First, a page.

Series on Justice and Content Governance: Restorative Justice Workshop
Julie Shackford-Bradley, Sijia Xiao, and Niloufar Salehi
Sponsored by the Algorithmic Fairness and Opacity Group (AFOG).
This fourth and final session of the Series on Justice and Content Governance will be a hands-on workshop focusing on restorative justice.
Online harm such as sexual harassment or non-consensual image sharing is a prevalent issue on social media platforms. These platforms tend to address harm through content moderation: the review and removal of content that violates the platform’s rules and banning repeat perpetrators. Content moderation follows a punitive justice approach, where it responds to harm by centering the offending party and regulating their offending behavior through punishment. This approach may leave survivors out of the decision-making process and fail to adapt to their individual experiences and needs.
Restorative justice teaches us to focus on those who have been harmed, ask what their needs are, and engage with the offending party and community members to address the harm collectively. In the workshop, the discussants will introduce offline and online restorative justice philosophies and practices, and participants will do design activities in small groups to explore how to apply restorative justice to specific online harm scenarios. We will then discuss the potentials and challenges of online restorative justice in the larger group.
Dr. Julie Shackford-Bradley
Dr. Julie Shackford-Bradley is the co-founder and coordinator for the Restorative Justice Center at UC Berkeley. She has 15 years experience teaching in global studies and peace and conflict studies, with a research focus on traditional and community-based justice in international and local contexts. She is a trained mediator and restorative justice practitioner.
With the RJ Center, she conducts trainings and circles on the UC Berkeley campus and in the local community, supervises research projects regarding campus and community-based issues pertaining to conflict, justice and reconciliation, and facilitates internship programs and other collaborations with San Francisco Bay Area Restorative Justice organizations. She has facilitated trainings for staff, faculty, and students at Stanford, St. Mary’s of California, Mills College, University of Puget Sound, and beyond. Her specific RJ interests include applications of restorative processes for sexual violence and sexual harassment, equity and inclusion, and racial healing. Outside of work, she loves to hike around the Bay Area and create textile art with fabrics she has collected from around the world.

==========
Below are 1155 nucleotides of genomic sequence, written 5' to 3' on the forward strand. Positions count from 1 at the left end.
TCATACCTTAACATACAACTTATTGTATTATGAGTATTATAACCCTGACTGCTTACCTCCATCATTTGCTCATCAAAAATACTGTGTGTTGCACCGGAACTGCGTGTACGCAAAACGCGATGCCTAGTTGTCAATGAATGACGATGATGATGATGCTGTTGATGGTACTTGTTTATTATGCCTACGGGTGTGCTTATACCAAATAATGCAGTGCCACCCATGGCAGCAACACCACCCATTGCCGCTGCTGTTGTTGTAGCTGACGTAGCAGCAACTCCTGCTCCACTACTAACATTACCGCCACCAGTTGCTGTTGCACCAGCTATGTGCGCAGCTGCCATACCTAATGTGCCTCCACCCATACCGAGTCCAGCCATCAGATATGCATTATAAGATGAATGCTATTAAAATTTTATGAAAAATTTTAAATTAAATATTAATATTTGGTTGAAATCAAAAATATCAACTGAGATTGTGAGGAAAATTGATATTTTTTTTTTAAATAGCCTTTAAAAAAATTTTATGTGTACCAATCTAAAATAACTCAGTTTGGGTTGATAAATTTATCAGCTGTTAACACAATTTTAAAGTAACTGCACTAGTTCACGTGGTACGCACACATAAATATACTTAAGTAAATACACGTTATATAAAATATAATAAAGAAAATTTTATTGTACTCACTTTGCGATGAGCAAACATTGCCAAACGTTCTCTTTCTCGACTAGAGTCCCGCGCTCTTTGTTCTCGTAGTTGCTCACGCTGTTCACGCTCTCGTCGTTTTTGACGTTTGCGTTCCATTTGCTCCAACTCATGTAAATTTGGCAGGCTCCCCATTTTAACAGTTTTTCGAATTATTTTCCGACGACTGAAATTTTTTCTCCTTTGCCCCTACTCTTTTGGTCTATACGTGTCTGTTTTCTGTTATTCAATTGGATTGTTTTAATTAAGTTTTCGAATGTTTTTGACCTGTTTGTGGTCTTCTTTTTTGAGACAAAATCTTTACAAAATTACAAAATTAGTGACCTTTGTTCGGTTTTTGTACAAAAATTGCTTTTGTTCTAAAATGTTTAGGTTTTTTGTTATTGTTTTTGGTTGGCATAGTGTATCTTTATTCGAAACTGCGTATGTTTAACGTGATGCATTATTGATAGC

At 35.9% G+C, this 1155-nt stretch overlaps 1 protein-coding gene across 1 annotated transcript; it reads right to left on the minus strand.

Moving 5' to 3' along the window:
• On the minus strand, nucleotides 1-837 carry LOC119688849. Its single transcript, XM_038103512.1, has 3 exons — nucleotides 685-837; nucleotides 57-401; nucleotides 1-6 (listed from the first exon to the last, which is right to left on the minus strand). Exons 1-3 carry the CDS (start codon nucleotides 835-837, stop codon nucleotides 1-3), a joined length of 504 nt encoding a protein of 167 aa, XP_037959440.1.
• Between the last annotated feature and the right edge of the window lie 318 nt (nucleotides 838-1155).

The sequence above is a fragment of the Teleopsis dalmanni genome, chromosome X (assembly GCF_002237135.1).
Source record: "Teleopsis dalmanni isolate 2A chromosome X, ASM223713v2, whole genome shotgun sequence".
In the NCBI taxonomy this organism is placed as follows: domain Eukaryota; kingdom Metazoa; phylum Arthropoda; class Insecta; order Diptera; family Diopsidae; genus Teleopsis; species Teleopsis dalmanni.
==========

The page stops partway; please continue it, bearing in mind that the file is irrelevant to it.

Sijia Xiao is a fourth-year Ph.D. student at the UC Berkeley School of Information co-advised by Niloufar Salehi and Coye Cheshire. Her research focuses on human-computer interaction and social computing. Recently, she has been working on issues related to online governance and online harassment. She is particularly interested in how alternative justice frameworks such as restorative justice and transformative justice may apply to those issues. Another line of her work is about people’s sensemaking of conspiracy theories and misinformation. She received a master’s in human-computer interaction at Georgia Tech in 2019 and a B.S. in computer science at Peking University in 2017.
Niloufar Salehi is an assistant professor in the School of Information at UC Berkeley. She studies human-computer interaction, with her research spanning education to healthcare to restorative justice. Her research interests are social computing, participatory and critical design, human-centered AI, and more broadly, human-computer interaction (HCI). Her work has been published and received awards in premier venues including ACM CHI and CSCW and has been covered in VentureBeat, Wired, and the Guardian. She is a W. T. Grant Foundation scholar and also co-directs the Algorithmic Fairness and Opacity Working Group (AFOG). She received her Ph.D. in computer science from Stanford University in 2018.